Colorado Medicaid Accountable Care Collaborative (ACC)

Program Location: 
Denver, CO
Payer Type: 
Partner Organizations: 
Rocky Mountain Health Plan
Colorado Access
Integrated Community Health Partners
Colorado Community Health Alliance
Community Care of Central Colorado

Reported Outcomes


Colorado is using an Accountable Care Collaborative (ACC) model to expand medical home services for their adult and pediatric Medicaid population. Under this model, primary care medical providers (PCMPs) contract with 7 regional care collaborative organizations (RCCOs) to provide medical home services to Medicaid enrollees.The goal of the ACC is to have every member linked with a primary care medical provider (PCMP) as his or her central point of care, and the PCMPs are directly responsible for ensuring timely access to primary care for ACC members. PCMPs function as medical homes, a model that promotes comprehensive,coordinated, team-based, and client-centered care and enhances client experience and outcomes.

PCMPs are also responsible for assessing members’ nonmedical needs and helping them to access wraparound services such as housing assistance, longterm services and supports, behavioral health care, child care, transportation, food assistance, and other community services. PCMPs may provide this support directly, or it may be provided by Regional Coordinated Care Organization (RCCO) care coordinators. The RCCO helps providers to communicate with Medicaid clients and with each other, so Medicaid clients receive coordinated care. An RCCO will also help Medicaid clients get the right care when they are returning home from the hospital or a nursing facility, by providing the support needed for a quick recovery. An RCCO helps with other care transitions too, such as moving from children's health services to adult health services, or moving from a hospital to nursing care.

The Accountable Care Collaborative (ACC) has transformed Colorado Medicaid. In the ACC, Medicaid members receive coordinated care from a patient-centered medical home and PCMPs have support in order to provide high quality and efficient health care services.

Payment Model: 

According to NASHP, Regional Care Collaborative Organizations (RCCOs), Primary Care Medical Providers and the Statewide Data and Analytics Contractor receive a total of $20 per-member/per-month (PMPM) for medical home services (divided among three entities): Primary Care Medical Provider (PCMP): $4 PMPM, Regional Care Collaborative Organization (RCCO): $13 PMPM, Statewide Data and Analytics Contractor (SDAC): $3 PMPM.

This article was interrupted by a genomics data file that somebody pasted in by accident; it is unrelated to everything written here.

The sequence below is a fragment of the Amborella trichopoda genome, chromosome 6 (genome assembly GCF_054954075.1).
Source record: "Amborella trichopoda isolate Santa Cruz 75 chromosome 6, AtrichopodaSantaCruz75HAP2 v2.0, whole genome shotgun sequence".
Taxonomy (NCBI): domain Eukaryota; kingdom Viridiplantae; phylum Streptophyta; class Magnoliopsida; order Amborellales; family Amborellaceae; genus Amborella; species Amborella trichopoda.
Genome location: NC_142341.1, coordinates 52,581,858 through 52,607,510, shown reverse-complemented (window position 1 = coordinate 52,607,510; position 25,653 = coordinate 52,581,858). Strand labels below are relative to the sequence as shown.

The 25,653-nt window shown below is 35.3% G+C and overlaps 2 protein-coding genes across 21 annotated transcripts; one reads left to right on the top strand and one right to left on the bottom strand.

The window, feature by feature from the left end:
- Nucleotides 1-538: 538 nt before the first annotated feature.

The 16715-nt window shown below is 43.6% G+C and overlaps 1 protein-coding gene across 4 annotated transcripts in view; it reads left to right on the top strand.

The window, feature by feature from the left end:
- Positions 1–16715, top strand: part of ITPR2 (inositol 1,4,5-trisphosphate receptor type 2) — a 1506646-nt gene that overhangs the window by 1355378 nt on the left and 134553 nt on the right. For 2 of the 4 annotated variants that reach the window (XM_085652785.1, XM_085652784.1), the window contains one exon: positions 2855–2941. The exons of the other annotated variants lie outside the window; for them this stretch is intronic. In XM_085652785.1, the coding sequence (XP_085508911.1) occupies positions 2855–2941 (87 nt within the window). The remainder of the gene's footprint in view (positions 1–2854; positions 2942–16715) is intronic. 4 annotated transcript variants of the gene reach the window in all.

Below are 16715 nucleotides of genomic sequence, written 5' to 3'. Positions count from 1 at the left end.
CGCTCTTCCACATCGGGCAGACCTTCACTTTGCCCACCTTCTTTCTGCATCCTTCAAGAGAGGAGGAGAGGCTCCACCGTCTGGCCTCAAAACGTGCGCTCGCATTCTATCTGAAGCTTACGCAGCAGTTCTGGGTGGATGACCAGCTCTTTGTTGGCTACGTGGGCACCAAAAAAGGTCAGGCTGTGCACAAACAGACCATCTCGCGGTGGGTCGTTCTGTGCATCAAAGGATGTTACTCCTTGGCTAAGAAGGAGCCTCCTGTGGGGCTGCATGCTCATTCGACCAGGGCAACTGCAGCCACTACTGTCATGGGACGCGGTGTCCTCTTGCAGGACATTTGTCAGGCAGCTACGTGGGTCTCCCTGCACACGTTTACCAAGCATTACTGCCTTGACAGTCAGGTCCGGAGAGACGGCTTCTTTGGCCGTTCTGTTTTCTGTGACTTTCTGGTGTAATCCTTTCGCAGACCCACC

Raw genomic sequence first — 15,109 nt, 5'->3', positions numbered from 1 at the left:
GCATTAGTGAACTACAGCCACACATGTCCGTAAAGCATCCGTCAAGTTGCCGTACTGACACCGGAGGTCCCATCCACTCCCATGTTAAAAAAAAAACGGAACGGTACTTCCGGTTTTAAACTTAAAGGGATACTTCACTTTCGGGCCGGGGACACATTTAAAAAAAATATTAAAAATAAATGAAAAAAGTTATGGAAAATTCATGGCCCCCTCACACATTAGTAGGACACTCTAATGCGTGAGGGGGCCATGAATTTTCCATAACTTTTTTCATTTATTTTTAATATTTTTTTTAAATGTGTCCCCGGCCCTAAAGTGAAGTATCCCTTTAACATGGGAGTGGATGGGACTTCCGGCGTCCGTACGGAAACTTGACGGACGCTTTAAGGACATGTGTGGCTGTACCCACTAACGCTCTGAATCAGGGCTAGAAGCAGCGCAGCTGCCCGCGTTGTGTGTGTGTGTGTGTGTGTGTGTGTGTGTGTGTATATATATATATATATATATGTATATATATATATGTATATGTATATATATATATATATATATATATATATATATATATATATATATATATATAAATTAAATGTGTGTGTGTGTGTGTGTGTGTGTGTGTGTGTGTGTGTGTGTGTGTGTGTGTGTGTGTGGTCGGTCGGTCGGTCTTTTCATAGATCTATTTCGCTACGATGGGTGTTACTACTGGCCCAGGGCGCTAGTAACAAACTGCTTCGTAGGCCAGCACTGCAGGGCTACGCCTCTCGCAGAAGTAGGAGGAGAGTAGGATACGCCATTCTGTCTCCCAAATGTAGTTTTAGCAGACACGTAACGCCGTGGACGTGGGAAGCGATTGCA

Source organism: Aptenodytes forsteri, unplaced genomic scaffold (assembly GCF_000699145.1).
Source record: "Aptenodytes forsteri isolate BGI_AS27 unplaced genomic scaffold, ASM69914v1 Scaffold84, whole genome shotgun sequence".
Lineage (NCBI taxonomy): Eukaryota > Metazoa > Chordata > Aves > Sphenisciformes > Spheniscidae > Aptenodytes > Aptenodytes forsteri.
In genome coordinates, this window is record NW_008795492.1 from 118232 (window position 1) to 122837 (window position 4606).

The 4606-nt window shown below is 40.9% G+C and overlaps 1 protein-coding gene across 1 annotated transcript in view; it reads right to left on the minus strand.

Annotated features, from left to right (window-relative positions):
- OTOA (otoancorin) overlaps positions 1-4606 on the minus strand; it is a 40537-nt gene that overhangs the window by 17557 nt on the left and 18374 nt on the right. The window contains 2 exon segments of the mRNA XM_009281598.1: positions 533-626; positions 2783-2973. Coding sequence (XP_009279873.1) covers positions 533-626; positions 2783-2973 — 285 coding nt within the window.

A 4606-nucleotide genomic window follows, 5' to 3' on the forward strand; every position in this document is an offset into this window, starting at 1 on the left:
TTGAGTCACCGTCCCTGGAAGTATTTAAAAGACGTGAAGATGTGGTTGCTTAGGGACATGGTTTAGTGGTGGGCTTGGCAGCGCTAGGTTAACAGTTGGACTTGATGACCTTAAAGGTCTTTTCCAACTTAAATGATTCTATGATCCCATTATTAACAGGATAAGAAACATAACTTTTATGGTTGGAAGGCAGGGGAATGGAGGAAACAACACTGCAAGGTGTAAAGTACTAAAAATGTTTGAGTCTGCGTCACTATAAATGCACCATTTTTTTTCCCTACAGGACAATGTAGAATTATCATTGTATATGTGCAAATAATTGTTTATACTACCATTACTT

Once an RCCO shows cost neutrality, $1 PMPM is withheld from both the PCMP and RCCO, creating a shared quarterly incentive payment pool. The $1 PMPM can be recouped by each entity by meeting specific performance goals. * Pediatric PCMPs cannot receive enhanced payments from both the Medical Homes for Children and the ACC programs. They are only eligible to receive the Medical Home for Children Program performance payments for their patients.

Primary Care Medical Providers receive fee-for-service reimbursements for medical services rendered to enrolled Medicaid beneficiaries. In the program’s expansion phase, RCCOs and Primary Care Medical Providers are eligible to receive incentive payments: initial incentive payments will be available for RCCOs and Primary Care Medical Providers that reduce emergency room visits, hospital re-admissions, and utilization of medical imaging. PMPM payments to RCCOs and Primary Care Medical Providers will be reduced to $12 and $3 respectively, with $1 from each withheld to support incentive payments based on achievement of performance targets. The state hopes to incorporate a shared savings component at a later date as more beneficiaries enroll in the ACC program.